"Absolutely beautiful picture!"4.0 starson by sundog1969
Pros: Stunning detail, bold colors, deep contrast levels
Cons: Somewhat pricey, odd cabinet design, strange "blob" artifact
Summary: Purchased this model after initally buying the current 50" Sony LCD projection model (Sony KDF-E50A10 -- see CNET for full review). Was disappointed with the blacks/contrast level on that unit. Colors were bold and sharpness was excellent on the KDF 50", but I just couldn't stand the lack of contrast. Dark scenes in DVD's looked purple-black, losing detail. Figured if I was going to live with this TV for several years I better make a change. Traded up to the SXRD 50".
First thing out of the box: the SXRD 50" has a funky cabinet with "bat wing" speakers. Not the best design, IMHO. The Sony KDF 50" LCD projection TV has a much less obtrusive design, with a simple black bezel.
However, the SXRD 50" is still a nice looking unit. It just
takes a bit to get used to. Also, the bat-wing speakers will probably not be used by most home theater enthusiasts since they'll be running their audio through multi-channel amps.
Double whammy: the audio from the built-in speakers is trebly, not very good on bass. It would've been nice if Sony had designed the speakers to be removable.
But now the feature presentation: How's the Picture?
Well, after doing much research and lurking around retailers, oogling their LCD's, DLP's, plasmas, etc. -- comparing features and price, I can confidently say this:
This is definitely the TV that I will be able to enjoy for years to come!
The picture is everything you've read about: beautiful detail, excellent color rendition with strong contrast levels. I'd say contrast is near-CRT, around 95% subjectively.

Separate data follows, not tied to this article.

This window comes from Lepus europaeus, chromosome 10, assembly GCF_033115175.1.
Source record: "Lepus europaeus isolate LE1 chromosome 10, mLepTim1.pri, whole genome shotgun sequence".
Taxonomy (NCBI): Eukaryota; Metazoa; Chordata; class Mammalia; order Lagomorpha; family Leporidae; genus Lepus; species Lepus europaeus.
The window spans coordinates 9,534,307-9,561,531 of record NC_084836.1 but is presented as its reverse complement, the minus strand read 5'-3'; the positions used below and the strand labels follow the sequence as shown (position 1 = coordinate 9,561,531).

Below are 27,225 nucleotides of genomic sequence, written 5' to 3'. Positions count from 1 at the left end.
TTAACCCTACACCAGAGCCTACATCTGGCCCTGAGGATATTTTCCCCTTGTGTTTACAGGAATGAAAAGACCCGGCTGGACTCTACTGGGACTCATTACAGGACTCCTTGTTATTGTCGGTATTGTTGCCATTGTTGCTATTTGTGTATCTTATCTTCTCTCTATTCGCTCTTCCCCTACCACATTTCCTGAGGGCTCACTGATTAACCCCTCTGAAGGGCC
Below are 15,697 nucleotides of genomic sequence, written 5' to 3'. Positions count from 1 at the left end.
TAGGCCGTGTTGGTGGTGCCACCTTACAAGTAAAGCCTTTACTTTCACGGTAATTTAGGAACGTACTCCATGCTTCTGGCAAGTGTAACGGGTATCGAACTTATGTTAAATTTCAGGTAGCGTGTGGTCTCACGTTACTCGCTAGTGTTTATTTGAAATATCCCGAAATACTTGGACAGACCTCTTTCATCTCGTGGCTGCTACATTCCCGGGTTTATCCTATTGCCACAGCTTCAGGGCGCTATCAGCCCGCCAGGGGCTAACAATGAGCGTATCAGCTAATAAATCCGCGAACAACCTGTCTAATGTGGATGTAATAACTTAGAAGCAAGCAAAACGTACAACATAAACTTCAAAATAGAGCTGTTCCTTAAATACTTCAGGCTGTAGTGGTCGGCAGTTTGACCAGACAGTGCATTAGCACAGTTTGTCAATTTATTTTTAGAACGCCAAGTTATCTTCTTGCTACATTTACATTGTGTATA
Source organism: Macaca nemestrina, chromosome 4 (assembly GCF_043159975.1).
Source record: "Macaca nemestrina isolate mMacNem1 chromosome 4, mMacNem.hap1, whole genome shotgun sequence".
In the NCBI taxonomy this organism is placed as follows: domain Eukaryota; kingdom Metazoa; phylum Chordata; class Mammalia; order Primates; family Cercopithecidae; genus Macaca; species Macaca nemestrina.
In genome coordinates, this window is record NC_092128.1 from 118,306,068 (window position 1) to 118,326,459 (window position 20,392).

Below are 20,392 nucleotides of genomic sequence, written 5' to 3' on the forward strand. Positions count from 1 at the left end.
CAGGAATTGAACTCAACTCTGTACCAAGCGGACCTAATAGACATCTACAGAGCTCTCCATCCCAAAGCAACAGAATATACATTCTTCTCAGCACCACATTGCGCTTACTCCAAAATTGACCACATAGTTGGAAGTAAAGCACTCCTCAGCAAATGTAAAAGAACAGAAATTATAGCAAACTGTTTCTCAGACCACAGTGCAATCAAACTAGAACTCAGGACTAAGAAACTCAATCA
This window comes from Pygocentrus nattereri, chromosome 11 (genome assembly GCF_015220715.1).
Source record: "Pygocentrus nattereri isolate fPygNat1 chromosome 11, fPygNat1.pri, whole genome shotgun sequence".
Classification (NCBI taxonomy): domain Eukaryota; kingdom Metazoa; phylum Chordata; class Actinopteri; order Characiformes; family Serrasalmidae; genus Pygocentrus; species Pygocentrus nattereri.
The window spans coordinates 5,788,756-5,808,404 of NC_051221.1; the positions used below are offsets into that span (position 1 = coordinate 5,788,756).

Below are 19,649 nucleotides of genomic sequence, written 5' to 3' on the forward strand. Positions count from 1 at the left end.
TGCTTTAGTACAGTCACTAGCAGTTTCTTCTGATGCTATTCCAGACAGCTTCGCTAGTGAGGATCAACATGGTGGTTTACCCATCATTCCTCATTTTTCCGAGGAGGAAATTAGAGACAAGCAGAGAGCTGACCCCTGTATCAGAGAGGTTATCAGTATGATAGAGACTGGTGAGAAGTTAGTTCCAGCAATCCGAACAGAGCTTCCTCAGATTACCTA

The true HD 1080i/1080p nature of the display means that there's good legacy inherent in the design. Dual HDMI ports, with selectable/customizable picture settings for all inputs -- absolutely fantastic idea! What this means is that you find the right settings for each of your inputs, like your DVD, your Satellite, etc. and the
Sony remembers them. It's so obvious and useful that I can't understand why this isn't a more common feature on other TV's.
Watching upscaled (720p/1080i) Star Wars Episodes I, II, III on this TV was breathtaking. Several times I gazed speechless at the extraordinary depth of the images ... watching other DVD's now brings out detail I never saw before. I was watching Star Trek Voyager on DVD last night and could see the nicks and imperfections in the wall of the set, as well as the imperfections in the hair and makeup of the characters.
As has been stated before, the image on this TV is a little "soft", compared to standard LCD. Adjusting the sharpness control makes only a slight difference. But the "softness" is due to the extraordinary resolution of the LCoS chips -- a good input signal on this TV produces an almost film-like smoothness that blows away every other
LCD or DLP set I've seen.
Also, out-of-box, this set need a lot of tweaking. Took about 30 minutes to get the levels (color, sharpness, contrast, etc.) to an acceptable balance.
One final quirk -- another reviewer here has mentioned a "glowing green blob" present on the screen. After a bit of searching, I actually did notice the same artifact on my own set. It is most noticeable in the first few minutes when the set is warming up. On my particular set, the blob is an ellipse which dominates the center area of the screen, maybe 70% of the viewing area. But it's subtle, and seems to disappear after a few minutes. When I look especially hard for it (after warm-up), sometimes I see it, and other times, I can't find it. Very strange.
I spent about 15 minutes yesterday searching through different inputs and screens, trying to find "the blob" and notice any logic to its appearance. It seems most noticeable on washed-out Standard Def signals from satellite. Highly compressed mpeg-2 signals, especially fade-to-white scenes or very bright off-white backgrounds seem to bring it out. It has the effect of producing a "color tint distortion", making whites look more lime-green. But it's extremely subtle and sometimes when I looked for it, I couldn't find it. In scenes of varying contrast or bold color & motion, the artifact is not present.
Granted, this "blob" is very odd -- but it doesn't change my decision in purchasing this set. I feel that ANY set on the market today is going to have quirks unique to its inherent technology, and unless a person is willing to spend a HUGE amount of money to buy a top-quality plasma, there will be compromises.
My advice: go see this set in action at your nearest retailer, and compare it to LCD or DLP projection, and you will be suitably impressed.